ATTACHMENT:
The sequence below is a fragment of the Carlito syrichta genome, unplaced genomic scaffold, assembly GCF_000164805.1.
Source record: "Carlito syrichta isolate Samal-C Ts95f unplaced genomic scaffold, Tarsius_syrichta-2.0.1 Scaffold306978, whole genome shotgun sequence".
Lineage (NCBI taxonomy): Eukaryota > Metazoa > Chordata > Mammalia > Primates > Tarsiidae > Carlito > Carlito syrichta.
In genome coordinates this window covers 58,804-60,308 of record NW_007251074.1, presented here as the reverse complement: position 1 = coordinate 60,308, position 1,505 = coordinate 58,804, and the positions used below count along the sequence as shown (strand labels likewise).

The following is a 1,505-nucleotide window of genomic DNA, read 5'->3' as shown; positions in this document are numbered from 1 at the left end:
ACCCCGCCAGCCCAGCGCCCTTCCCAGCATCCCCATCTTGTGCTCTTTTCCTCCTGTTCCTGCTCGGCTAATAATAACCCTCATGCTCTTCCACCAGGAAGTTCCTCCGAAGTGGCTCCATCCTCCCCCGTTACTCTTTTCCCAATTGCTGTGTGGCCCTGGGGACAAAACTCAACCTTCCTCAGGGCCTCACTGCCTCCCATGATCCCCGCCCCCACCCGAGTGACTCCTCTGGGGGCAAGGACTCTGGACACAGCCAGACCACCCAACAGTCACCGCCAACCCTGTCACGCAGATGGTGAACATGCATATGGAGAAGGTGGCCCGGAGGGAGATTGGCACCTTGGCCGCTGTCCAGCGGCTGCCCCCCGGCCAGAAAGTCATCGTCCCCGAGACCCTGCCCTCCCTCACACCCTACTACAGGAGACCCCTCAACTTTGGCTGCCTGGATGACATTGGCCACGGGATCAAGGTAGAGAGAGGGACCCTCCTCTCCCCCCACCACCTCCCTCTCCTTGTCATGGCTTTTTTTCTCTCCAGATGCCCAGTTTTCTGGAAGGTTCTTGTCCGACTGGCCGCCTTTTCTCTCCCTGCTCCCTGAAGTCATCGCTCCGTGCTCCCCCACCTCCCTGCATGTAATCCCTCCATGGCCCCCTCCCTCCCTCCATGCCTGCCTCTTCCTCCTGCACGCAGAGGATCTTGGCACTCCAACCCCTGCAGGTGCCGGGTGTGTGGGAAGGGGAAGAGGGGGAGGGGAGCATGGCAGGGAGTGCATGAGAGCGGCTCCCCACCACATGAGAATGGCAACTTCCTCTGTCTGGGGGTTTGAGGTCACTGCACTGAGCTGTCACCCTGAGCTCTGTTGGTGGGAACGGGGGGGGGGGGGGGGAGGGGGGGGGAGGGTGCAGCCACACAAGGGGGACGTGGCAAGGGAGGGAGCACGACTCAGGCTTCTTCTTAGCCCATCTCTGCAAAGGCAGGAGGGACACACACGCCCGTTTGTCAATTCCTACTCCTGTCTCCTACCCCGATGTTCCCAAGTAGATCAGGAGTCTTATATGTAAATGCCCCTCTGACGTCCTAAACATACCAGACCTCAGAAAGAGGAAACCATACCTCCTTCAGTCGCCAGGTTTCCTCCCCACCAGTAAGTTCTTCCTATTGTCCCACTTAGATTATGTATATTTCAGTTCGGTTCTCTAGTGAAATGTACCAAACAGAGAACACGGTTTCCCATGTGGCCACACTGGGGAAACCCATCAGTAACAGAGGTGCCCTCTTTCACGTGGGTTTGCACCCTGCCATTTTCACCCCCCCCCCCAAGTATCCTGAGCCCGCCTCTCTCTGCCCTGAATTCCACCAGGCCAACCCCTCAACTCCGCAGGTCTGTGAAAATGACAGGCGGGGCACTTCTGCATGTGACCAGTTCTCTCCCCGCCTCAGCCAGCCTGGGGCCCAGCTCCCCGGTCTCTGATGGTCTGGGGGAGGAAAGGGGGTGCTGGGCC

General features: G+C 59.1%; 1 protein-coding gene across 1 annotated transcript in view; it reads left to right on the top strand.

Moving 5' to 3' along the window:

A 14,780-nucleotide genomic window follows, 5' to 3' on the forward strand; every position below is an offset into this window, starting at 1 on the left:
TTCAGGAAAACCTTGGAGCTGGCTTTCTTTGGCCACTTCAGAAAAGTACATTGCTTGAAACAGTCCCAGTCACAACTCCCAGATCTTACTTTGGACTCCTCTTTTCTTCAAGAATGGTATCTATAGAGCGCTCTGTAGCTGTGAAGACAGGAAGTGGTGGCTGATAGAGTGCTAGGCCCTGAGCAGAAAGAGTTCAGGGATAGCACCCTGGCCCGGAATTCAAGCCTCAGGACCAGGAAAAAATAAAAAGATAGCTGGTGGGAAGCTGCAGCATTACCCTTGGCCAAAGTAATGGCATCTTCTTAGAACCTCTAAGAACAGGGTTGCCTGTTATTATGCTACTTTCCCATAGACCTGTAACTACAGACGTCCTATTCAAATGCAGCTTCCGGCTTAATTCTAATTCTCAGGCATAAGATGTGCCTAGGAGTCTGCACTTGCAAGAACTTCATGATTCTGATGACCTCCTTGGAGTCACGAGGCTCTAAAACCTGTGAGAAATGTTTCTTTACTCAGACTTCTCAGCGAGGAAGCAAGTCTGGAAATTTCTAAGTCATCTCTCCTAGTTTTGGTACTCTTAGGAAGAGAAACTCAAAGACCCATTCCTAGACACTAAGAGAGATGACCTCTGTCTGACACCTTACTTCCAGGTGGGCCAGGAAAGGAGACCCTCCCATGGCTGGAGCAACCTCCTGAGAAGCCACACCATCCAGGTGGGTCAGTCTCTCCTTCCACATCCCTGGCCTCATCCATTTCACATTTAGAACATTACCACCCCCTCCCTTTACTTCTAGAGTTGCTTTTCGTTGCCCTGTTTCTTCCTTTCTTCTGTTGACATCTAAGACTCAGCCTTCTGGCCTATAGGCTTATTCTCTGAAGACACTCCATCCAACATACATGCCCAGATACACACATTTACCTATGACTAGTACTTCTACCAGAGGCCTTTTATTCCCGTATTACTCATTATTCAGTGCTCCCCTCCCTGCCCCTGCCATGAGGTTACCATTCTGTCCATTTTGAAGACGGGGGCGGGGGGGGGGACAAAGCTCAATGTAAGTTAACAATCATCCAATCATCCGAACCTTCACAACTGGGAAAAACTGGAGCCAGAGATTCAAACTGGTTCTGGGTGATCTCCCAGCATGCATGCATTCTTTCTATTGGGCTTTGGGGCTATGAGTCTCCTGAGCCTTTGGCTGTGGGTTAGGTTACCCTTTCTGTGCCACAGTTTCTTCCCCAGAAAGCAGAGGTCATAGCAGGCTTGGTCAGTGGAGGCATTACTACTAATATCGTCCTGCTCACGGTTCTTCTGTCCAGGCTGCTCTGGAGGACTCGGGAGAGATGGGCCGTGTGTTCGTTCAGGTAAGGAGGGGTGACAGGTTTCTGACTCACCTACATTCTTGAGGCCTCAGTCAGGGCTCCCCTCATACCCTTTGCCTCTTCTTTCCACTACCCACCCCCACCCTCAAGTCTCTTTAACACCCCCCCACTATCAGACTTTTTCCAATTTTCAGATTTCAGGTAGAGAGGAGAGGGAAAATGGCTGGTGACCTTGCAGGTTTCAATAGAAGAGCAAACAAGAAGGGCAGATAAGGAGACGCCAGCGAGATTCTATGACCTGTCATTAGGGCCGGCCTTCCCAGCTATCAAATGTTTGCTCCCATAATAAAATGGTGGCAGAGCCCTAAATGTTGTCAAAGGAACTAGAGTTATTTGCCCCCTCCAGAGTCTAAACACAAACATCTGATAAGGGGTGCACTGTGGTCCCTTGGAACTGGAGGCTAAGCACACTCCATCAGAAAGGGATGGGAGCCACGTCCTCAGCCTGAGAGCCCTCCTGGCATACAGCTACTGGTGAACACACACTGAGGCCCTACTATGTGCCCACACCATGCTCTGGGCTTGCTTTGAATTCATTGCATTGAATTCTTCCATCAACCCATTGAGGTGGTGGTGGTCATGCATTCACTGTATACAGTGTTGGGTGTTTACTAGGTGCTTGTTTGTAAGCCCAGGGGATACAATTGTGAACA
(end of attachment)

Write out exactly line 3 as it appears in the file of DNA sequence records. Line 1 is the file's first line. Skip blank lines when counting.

Lineage (NCBI taxonomy): Eukaryota > Metazoa > Chordata > Mammalia > Primates > Tarsiidae > Carlito > Carlito syrichta.